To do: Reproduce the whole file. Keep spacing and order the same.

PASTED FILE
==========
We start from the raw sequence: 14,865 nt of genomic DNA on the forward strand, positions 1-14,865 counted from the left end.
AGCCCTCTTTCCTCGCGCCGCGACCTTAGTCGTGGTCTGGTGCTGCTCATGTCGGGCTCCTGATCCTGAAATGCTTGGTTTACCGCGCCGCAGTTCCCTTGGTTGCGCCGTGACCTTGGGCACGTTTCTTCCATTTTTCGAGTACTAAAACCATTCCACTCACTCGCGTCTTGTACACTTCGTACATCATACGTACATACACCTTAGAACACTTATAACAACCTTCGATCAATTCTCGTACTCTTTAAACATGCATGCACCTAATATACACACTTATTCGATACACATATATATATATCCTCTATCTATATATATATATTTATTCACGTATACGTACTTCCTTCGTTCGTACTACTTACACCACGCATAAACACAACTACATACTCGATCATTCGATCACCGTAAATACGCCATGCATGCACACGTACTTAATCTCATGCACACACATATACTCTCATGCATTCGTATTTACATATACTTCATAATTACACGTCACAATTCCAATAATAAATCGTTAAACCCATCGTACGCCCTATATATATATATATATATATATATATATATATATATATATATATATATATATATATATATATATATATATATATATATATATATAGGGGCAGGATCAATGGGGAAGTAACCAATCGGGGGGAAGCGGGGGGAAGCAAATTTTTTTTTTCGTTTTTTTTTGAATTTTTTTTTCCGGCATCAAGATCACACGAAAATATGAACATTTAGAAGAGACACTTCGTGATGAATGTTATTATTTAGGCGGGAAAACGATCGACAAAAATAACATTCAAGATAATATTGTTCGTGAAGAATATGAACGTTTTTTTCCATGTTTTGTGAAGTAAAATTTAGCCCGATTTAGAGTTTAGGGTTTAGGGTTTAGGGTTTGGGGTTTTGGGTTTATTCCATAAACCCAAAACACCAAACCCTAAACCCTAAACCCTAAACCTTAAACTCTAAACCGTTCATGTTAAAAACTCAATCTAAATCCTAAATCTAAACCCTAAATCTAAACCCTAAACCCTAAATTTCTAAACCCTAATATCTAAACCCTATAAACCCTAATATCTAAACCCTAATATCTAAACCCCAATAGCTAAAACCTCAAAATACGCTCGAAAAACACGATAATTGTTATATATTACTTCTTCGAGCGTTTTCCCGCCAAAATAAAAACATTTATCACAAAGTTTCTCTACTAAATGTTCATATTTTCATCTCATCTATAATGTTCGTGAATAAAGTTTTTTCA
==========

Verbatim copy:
We start from the raw sequence: 14,865 nt of genomic DNA on the forward strand, positions 1-14,865 counted from the left end.
AGCCCTCTTTCCTCGCGCCGCGACCTTAGTCGTGGTCTGGTGCTGCTCATGTCGGGCTCCTGATCCTGAAATGCTTGGTTTACCGCGCCGCAGTTCCCTTGGTTGCGCCGTGACCTTGGGCACGTTTCTTCCATTTTTCGAGTACTAAAACCATTCCACTCACTCGCGTCTTGTACACTTCGTACATCATACGTACATACACCTTAGAACACTTATAACAACCTTCGATCAATTCTCGTACTCTTTAAACATGCATGCACCTAATATACACACTTATTCGATACACATATATATATATCCTCTATCTATATATATATATTTATTCACGTATACGTACTTCCTTCGTTCGTACTACTTACACCACGCATAAACACAACTACATACTCGATCATTCGATCACCGTAAATACGCCATGCATGCACACGTACTTAATCTCATGCACACACATATACTCTCATGCATTCGTATTTACATATACTTCATAATTACACGTCACAATTCCAATAATAAATCGTTAAACCCATCGTACGCCCTATATATATATATATATATATATATATATATATATATATATATATATATATATATATATATATATATATATATATATATATATATAGGGGCAGGATCAATGGGGAAGTAACCAATCGGGGGGAAGCGGGGGGAAGCAAATTTTTTTTTTCGTTTTTTTTTGAATTTTTTTTTCCGGCATCAAGATCACACGAAAATATGAACATTTAGAAGAGACACTTCGTGATGAATGTTATTATTTAGGCGGGAAAACGATCGACAAAAATAACATTCAAGATAATATTGTTCGTGAAGAATATGAACGTTTTTTTCCATGTTTTGTGAAGTAAAATTTAGCCCGATTTAGAGTTTAGGGTTTAGGGTTTAGGGTTTGGGGTTTTGGGTTTATTCCATAAACCCAAAACACCAAACCCTAAACCCTAAACCCTAAACCTTAAACTCTAAACCGTTCATGTTAAAAACTCAATCTAAATCCTAAATCTAAACCCTAAATCTAAACCCTAAACCCTAAATTTCTAAACCCTAATATCTAAACCCTATAAACCCTAATATCTAAACCCTAATATCTAAACCCCAATAGCTAAAACCTCAAAATACGCTCGAAAAACACGATAATTGTTATATATTACTTCTTCGAGCGTTTTCCCGCCAAAATAAAAACATTTATCACAAAGTTTCTCTACTAAATGTTCATATTTTCATCTCATCTATAATGTTCGTGAATAAAGTTTTTTCA